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Thread: SCOTUS Victory: It's legal to record LEO Encounters

  1. #1
    Regular Member Repeater's Avatar
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    SCOTUS Victory: It's legal to record LEO Encounters

    Huge victory: SCOTUS refused to accept challenge to 7th circuit ruling that Illinois law making it a FELONY to record cops without their permission is unconstitutional:

    Chicago’s State Attorney doing all she can to keep Draconian State Eavesdropping Law Alive
    For those of us with common sense and a basic understanding of Constitutional law, there is no question that Illinois’ Draconian eavesdropping law should be struck down as unconstitutional.

    After all, it is the only state in the union that makes it a felony to openly record police in public, even when they don’t have an expectation of privacy; activity that is protected by the First Amendment anywhere else in the country (as much as police like to pretend otherwise).

    Making the Illinois eavesdropping law even more Stalinist is the fact that police are exempt from the law, allowing them to record citizens while arresting those citizens for recording back.

    Even Chicago’s top cop Garry McCarthy believes the law should be abolished.

    But then you have Cook County State Attorney Anita Alvarez – an ambitious career prosecutor with a history of selective prosecution – who is doing everything she can to keep the law in place, even after the 7th U.S. Circuit Court of Appeals ruled in May that it “likely violates” the Constitution, sending it back down to the lower court to be tried.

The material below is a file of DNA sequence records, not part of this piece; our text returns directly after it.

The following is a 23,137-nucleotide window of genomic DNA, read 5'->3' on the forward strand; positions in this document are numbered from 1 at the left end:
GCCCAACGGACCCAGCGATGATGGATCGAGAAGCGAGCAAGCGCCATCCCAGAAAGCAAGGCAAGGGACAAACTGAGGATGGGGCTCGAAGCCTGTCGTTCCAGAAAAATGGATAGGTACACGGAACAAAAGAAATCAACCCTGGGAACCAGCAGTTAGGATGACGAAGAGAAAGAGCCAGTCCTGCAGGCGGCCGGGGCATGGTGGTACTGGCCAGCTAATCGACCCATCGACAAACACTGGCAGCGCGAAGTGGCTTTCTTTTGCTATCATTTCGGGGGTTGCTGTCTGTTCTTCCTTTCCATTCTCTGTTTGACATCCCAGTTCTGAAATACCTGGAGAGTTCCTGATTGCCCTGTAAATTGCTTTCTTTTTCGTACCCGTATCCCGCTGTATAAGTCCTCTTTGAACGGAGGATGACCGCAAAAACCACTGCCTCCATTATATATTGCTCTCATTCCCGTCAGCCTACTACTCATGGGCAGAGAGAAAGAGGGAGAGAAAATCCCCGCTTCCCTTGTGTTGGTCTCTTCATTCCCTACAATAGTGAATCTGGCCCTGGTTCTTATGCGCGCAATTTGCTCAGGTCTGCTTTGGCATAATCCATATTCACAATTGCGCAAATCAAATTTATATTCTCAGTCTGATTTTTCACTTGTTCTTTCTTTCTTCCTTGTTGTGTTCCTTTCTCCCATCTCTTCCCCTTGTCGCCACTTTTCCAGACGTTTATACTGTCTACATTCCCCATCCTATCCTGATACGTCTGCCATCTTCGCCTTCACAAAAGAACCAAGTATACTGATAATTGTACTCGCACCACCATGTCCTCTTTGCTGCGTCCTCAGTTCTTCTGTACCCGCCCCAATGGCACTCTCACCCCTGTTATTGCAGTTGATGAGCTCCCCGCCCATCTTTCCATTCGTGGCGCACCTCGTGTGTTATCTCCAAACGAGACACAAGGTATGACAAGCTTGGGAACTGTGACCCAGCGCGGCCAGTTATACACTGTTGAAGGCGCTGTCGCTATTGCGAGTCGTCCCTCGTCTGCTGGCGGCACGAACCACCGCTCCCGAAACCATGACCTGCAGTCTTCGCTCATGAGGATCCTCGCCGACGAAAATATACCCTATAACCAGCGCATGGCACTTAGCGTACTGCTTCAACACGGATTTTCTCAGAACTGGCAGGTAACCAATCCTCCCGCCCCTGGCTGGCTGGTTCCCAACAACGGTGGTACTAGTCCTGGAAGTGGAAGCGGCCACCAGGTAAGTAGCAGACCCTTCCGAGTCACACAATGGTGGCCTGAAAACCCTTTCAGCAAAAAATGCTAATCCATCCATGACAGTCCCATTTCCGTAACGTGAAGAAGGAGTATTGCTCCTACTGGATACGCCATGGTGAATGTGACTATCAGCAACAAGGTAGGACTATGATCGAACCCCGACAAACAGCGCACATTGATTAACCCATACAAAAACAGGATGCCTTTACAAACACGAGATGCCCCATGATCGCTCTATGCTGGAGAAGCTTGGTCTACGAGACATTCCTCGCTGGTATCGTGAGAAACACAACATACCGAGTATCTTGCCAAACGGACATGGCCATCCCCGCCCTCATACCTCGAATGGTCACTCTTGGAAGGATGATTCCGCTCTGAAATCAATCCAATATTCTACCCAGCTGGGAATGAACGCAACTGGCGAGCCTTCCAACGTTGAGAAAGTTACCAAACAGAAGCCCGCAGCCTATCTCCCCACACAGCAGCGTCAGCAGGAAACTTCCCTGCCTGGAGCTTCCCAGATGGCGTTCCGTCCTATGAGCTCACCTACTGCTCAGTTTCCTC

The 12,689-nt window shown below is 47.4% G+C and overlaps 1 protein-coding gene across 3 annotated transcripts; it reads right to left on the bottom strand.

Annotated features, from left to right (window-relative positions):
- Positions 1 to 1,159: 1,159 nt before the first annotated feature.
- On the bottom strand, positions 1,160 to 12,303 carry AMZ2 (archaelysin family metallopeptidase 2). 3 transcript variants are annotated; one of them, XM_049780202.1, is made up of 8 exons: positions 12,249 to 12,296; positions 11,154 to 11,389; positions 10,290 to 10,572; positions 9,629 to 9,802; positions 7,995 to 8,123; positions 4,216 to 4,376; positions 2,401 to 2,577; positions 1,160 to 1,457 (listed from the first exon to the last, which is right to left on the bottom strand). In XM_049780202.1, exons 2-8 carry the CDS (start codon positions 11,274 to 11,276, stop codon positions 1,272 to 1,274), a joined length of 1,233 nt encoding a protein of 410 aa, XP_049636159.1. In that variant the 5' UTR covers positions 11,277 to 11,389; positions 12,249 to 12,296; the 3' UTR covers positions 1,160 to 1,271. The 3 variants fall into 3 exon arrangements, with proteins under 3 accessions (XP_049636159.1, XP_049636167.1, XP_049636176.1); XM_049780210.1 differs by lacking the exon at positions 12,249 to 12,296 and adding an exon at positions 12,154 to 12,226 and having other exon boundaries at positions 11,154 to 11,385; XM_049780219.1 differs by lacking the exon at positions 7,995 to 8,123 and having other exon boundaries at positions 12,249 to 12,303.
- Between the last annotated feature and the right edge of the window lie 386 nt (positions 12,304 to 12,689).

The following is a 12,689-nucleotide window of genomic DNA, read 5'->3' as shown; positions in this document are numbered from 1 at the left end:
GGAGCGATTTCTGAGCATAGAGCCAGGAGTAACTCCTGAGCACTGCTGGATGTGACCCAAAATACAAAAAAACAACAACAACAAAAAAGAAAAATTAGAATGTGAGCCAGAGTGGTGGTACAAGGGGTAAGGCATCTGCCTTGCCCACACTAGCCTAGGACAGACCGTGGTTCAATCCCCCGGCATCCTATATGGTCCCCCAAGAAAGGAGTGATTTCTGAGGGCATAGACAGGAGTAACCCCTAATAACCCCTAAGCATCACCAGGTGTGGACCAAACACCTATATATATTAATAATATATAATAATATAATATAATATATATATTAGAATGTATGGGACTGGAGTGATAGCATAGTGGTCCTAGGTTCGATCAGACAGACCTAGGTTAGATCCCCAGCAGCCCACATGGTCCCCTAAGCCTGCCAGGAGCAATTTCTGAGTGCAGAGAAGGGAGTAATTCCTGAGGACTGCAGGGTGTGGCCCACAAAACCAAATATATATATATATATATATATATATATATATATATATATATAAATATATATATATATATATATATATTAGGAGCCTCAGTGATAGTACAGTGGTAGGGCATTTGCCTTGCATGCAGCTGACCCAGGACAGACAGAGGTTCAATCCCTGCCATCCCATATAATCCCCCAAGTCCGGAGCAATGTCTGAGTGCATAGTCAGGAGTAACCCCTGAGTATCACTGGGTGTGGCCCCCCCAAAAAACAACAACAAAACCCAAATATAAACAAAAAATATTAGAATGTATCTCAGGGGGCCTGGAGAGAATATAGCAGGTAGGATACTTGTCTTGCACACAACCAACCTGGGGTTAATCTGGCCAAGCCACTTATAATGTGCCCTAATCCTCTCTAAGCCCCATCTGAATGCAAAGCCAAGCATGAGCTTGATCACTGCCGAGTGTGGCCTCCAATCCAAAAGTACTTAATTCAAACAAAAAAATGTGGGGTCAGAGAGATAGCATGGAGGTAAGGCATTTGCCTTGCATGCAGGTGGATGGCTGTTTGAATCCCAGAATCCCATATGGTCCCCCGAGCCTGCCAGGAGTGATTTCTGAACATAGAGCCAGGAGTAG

Undeterred by that ruling, Alvarez halted the lower court’s proceedings to allow her to petition the 7th Circuit to review the case en banc; Latin Legalese meaning all ten appellate judges would have had to rule on it instead of the three that did.

    When that was laughed down, she petitioned the U.S. Supreme Court in the hopes it would overrule the 7th Circuit’s decision.

    I imagine the Supreme Court could have settled the issue once and for all and that would not have been such a bad thing considering it has never addressed the issue of citizens having the right to openly record cops in public.

    But the Supreme Court on Monday refused to hear the case because it agreed with the 7th Circuit, which is even a bigger slap in the face to Alvarez, sending it back down to the lower court where the debate began in 2010 after the ACLU filed a preliminary injunction to stop these absurd arrests; fourteen which had been prosecuted during the previous eight years, including three by Alvarez.
    See also:

    Supreme Court Inaction Boosts Right To Record Police Officers
    That decision also found a broad First Amendment right to record on-duty government officials in public: "Gathering information about government officials in a form that can readily be disseminated to others serves a cardinal First Amendment interest in protecting and promoting 'the free discussion of governmental affairs.'" And in fact, in that it strips police who make such arrests of their immunity from lawsuits, it's an even stronger opinion. Of course, the police themselves rarely pay damages in such suits -- taxpayers do.

    The Supreme Court's refusal to grant certiorari in the case doesn't necessarily mean the justices endorse the lower court's ruling. But it does mean that at least six of the current justices weren't so opposed to the ruling that they felt the case needed to be heard.

    The 1st and 7th circuit decisions mean that it is now technically legal to record on-duty police officers in every state in the country. Unfortunately, people are still being arrested for it. Police officers who want to make an arrest to intimidate would-be videographers can always use broadly written laws that prohibit public disorder, interfering with a police officer, or similar ordinances that give law enforcement wide discretion.

  2. #2
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    As I understand it, this ruling only applies to the 7th circuit. Might have been good to get the case heard by SCOTUS so the ruling would apply across the US.